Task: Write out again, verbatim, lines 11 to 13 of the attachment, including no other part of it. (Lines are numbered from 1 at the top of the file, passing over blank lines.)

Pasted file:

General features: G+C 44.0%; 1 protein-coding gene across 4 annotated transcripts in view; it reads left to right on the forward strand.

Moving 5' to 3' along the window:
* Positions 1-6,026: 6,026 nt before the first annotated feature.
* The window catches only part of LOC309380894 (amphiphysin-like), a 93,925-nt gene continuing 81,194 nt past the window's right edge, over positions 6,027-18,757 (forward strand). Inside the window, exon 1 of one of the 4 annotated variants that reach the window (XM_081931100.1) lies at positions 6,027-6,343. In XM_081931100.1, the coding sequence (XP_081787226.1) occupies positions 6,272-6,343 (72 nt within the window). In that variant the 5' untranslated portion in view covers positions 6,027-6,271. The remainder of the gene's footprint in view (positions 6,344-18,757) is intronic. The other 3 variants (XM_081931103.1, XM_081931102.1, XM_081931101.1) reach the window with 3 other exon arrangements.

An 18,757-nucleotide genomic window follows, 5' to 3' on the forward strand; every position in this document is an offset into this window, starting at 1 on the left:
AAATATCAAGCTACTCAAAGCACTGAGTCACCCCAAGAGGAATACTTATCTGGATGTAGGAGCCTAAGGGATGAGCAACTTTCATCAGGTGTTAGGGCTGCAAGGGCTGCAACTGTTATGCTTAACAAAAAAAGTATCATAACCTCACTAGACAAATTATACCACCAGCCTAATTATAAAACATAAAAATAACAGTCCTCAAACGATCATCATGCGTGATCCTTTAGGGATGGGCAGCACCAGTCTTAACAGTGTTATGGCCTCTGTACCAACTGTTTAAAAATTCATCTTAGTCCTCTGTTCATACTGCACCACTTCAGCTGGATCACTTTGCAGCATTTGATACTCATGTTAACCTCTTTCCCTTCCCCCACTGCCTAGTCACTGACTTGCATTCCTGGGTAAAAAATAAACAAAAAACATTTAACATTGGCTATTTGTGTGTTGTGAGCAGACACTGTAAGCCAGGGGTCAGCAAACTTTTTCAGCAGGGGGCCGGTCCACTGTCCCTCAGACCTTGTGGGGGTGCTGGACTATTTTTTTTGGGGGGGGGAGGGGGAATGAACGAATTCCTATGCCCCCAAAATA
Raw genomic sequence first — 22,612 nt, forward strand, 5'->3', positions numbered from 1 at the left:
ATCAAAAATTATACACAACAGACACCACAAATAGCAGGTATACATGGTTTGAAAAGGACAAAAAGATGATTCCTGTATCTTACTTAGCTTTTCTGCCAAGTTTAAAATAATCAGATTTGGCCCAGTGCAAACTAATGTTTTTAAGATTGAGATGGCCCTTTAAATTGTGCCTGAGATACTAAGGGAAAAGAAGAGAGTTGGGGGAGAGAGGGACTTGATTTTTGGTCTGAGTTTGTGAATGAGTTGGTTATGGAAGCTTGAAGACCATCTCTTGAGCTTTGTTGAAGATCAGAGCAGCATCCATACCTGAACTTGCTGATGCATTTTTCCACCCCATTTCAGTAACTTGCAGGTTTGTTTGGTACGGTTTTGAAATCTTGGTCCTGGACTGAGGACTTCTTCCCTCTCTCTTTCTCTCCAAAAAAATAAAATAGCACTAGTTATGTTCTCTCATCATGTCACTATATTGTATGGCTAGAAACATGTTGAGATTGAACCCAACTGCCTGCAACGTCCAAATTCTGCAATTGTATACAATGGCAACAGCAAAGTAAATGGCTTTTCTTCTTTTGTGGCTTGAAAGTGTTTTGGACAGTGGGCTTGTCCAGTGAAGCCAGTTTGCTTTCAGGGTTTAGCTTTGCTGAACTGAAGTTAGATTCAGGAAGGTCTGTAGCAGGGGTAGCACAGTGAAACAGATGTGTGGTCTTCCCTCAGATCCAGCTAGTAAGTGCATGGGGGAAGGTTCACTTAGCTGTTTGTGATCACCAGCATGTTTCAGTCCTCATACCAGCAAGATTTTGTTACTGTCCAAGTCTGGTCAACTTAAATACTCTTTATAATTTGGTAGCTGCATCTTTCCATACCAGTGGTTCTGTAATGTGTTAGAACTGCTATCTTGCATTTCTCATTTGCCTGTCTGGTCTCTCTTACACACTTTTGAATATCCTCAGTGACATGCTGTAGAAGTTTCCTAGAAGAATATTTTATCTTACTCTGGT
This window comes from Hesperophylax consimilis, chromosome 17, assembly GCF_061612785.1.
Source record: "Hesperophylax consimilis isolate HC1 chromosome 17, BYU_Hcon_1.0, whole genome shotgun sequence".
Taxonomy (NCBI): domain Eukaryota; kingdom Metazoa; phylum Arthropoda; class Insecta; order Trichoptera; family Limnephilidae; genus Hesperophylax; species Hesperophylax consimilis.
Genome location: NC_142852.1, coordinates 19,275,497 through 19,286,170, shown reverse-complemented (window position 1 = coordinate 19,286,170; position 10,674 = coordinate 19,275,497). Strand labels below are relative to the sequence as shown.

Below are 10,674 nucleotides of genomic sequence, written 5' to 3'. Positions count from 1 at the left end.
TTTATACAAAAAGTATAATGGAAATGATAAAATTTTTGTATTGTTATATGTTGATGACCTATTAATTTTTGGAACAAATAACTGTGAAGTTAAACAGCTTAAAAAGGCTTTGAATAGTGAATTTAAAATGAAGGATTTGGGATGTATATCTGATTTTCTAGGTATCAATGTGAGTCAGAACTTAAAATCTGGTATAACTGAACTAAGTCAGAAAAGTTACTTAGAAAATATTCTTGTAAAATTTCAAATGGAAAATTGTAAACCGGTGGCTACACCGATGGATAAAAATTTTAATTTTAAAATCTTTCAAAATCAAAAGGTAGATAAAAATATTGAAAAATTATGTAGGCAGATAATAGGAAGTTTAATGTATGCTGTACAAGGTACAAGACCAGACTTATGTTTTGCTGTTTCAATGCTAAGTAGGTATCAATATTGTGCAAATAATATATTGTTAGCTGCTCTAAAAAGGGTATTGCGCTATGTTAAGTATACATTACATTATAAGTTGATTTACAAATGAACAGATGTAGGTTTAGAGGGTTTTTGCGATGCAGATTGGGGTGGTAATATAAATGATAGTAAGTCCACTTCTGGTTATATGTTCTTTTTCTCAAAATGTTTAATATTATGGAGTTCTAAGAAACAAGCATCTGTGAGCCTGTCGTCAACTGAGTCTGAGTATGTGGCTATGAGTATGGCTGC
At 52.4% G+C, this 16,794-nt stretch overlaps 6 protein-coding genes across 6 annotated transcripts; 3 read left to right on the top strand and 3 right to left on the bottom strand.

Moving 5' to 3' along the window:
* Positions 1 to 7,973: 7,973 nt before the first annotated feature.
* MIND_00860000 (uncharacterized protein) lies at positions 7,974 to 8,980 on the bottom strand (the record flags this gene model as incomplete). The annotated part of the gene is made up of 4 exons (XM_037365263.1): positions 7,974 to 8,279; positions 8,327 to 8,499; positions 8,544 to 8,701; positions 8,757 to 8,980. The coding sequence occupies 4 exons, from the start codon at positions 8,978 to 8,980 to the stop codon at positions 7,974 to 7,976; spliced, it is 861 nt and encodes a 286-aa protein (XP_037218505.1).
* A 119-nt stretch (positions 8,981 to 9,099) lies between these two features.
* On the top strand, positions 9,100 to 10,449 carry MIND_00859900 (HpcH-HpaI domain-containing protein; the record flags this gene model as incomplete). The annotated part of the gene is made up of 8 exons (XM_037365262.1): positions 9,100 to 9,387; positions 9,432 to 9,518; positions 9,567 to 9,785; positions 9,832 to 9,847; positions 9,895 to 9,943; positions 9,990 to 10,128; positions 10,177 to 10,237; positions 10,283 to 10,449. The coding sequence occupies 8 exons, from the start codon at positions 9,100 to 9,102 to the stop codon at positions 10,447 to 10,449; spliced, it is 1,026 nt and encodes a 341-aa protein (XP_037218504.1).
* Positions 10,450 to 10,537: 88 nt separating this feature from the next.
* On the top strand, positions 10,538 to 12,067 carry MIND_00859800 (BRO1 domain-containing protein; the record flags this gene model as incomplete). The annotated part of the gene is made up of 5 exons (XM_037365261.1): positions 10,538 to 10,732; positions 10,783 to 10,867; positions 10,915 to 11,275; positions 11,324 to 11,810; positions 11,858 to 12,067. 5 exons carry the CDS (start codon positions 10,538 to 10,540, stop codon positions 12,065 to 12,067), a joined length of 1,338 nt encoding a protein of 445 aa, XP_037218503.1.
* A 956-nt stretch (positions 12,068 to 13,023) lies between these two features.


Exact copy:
Taxonomy (NCBI): domain Eukaryota; kingdom Metazoa; phylum Arthropoda; class Insecta; order Trichoptera; family Limnephilidae; genus Hesperophylax; species Hesperophylax consimilis.
Genome location: NC_142852.1, coordinates 19,275,497 through 19,286,170, shown reverse-complemented (window position 1 = coordinate 19,286,170; position 10,674 = coordinate 19,275,497). Strand labels below are relative to the sequence as shown.

Below are 10,674 nucleotides of genomic sequence, written 5' to 3'. Positions count from 1 at the left end.